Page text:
In early August, President Obama announced 48 new advanced battery and electric-drive projects in more than 20 states that will receive $2.4 billion in funding under the American Recovery and Reinvestment Act (ARRA). The projects were selected through a highly competitive process by the Department of Energy (DOE) and will accelerate the development of U.S. manufacturing capacity for batteries and electric-drive components as well as the deployment of electric-drive vehicles, helping to establish American leadership in creating the next generation of advanced vehicles, while creating tens of thousands of new jobs, according to the DOE.
Map of Federal Award Recipients for Advanced Battery and Electric-Drive Vehicles
The map indicates companies receiving awards under the American Recovery and Reinvestment Act for battery and electric drive manufacturing - including cell and battery pack manufacturers, suppliers and recyclers, and component and subcomponent makers - as well as those receiving awards for the manufacturer of advanced vehicles, transportation electrification projects, and educational institutions that are furthering this development.
Advanced Battery Supplier
Advanced Battery Recycling
Cell and Battery Pack
Advanced Electric-Drive Education
Advanced Vehicle Electrification
"If we want to reduce our dependence on oil, put Americans back to work, and reassert our manufacturing sector as one of the greatest in the world, we must produce the advanced, efficient vehicles of the future," said President Obama.
Energy Secretary Steven Chu said, "These are incredibly effective investments that will come back to us many times over - by creating jobs, reducing our dependence on foreign oil, cleaning up the air we breathe, and combating climate change. They will help achieve the President's goal of putting one million plug-in hybrid vehicles on the road by 2015. And, most importantly, they will launch an advanced battery industry in America and make our auto industry cleaner and more competitive."
The announcement marks the single largest investment in advanced battery technology for hybrid and electric-drive vehicles ever made. Industry officials expect that this $2.4 billion investment, coupled with another $2.4 billion in cost share from the award winners, will result directly in the creation of tens of thousands of manufacturing jobs in the U.S. battery and auto industries.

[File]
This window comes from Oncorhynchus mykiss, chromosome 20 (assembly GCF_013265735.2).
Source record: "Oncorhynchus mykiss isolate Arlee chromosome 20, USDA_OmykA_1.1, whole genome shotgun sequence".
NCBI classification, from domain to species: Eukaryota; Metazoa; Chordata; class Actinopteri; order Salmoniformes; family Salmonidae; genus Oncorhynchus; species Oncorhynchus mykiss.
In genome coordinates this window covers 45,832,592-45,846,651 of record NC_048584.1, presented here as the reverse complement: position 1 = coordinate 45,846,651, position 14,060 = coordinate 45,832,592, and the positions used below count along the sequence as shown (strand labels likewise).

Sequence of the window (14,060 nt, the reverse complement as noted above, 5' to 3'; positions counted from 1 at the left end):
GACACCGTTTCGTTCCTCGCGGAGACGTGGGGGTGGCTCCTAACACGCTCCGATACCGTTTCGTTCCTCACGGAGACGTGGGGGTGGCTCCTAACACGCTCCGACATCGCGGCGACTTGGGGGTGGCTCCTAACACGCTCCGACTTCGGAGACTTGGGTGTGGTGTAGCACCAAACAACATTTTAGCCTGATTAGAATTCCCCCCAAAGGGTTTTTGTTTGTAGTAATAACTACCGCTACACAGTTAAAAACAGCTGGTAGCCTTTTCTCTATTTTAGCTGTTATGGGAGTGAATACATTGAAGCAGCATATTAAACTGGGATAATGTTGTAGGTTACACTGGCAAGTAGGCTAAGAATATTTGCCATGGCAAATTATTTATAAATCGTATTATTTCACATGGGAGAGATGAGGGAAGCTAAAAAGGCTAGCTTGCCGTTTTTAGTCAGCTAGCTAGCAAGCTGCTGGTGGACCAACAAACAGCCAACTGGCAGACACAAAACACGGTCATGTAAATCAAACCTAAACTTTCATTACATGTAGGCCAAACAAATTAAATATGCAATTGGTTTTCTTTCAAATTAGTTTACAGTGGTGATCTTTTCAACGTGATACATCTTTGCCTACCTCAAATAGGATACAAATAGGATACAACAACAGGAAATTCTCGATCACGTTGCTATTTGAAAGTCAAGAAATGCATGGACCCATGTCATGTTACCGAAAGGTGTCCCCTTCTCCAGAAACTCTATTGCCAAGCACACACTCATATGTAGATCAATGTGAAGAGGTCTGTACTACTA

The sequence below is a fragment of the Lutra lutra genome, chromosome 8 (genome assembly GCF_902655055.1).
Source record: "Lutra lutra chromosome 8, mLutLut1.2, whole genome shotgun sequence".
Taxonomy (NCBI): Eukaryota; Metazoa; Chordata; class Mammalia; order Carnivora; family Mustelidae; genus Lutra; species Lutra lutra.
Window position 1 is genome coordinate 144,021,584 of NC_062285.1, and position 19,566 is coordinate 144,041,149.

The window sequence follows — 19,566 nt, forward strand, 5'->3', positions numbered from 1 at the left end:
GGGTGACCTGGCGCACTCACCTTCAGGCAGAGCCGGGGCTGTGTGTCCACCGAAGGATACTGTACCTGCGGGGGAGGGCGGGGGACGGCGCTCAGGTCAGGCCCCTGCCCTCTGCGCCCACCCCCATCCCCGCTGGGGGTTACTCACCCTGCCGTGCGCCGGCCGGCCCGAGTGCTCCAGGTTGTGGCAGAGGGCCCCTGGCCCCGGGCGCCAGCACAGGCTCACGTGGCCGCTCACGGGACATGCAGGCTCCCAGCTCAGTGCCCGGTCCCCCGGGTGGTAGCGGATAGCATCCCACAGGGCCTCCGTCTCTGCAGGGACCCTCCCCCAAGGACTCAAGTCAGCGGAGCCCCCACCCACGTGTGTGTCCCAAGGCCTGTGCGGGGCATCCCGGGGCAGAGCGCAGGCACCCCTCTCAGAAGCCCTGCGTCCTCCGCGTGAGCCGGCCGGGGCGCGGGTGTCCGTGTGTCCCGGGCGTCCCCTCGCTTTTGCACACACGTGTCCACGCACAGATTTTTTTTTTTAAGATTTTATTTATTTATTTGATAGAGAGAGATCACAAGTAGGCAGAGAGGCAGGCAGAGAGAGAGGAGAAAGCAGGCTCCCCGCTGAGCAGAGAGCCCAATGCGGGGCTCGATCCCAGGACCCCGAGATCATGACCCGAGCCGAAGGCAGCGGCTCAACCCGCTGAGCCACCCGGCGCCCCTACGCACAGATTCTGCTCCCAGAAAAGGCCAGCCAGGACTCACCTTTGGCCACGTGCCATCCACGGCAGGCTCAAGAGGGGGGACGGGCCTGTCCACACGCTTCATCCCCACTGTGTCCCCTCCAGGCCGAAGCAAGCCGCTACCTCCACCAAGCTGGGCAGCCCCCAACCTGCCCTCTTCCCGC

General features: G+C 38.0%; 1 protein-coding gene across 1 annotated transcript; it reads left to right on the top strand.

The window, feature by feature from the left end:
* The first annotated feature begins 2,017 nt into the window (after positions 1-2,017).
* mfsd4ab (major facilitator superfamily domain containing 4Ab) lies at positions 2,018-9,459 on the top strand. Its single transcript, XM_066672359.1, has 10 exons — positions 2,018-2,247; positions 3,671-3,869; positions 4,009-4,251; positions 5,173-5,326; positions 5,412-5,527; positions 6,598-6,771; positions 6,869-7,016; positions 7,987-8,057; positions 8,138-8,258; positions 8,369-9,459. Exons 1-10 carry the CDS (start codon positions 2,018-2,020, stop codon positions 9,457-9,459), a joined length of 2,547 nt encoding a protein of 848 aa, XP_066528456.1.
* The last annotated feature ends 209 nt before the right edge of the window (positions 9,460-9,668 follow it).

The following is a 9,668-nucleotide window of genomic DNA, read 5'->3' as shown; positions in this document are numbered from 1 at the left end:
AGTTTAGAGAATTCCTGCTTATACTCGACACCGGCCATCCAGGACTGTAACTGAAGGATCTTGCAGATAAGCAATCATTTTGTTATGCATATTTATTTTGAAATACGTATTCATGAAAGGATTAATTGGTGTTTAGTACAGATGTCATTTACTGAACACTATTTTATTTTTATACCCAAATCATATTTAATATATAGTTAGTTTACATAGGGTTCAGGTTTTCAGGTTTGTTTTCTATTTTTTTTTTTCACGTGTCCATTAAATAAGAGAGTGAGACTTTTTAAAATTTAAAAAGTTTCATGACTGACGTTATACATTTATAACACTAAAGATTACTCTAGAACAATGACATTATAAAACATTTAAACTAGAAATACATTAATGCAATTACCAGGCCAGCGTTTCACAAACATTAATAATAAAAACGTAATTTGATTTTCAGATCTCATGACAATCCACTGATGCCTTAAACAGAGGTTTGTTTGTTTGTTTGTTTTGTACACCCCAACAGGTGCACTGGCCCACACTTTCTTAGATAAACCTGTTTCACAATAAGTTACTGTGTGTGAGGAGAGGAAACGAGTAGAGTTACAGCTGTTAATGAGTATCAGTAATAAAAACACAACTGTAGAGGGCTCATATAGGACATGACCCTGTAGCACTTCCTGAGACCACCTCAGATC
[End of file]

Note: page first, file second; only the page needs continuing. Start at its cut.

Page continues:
The new awards cover the following areas:
• $1.5 billion in grants to U.S. based manufacturers to produce batteries and their components and to expand battery-recycling capacity;
• $500 million in grants to U.S. based manufacturers to produce electric drive components for vehicles, including electric motors, power electronics, and other drive-train components; and
• $400 million in grants to purchase thousands of plug-in hybrid and all-electric vehicles for test demonstrations in several dozen locations; to deploy them and evaluate their performance; to install electric charging infrastructure; and to provide education and work force training to support the transition to advanced electric transportation systems.
President Obama announced the funding initiative at Navistar International Corp. in Elkhart, Indiana. Navistar will receive a $39 million grant to manufacture electric trucks that the company reports will ultimately create or save hundreds of jobs. Overall, seven projects in Indiana will receive grants totaling more than $400 million.
Vice President Joe Biden and four Cabinet members also visited other sites throughout the country in August to discuss the advanced battery and electric-drive projects. Specifically, Vice President Biden went to Detroit to announce over $1 billion in grants to companies and universities based in Michigan, which is to receive the largest share of grant funding of any state. Two companies, A123 and Johnson Controls, will receive a total of approximately $550 million to establish a manufacturing base in the state for advanced batteries, and two others, Compact Power and Dow Kokam, will receive a total of over $300 million for manufacturing battery cells and materials. Large automakers based in Michigan, including GM, Chrysler, and Ford, will receive a total of more than $400 million to manufacture thousands of advanced hybrid and electric vehicles as well as batteries and electric drive components.
Note: This information was supplied by the Department of Energy.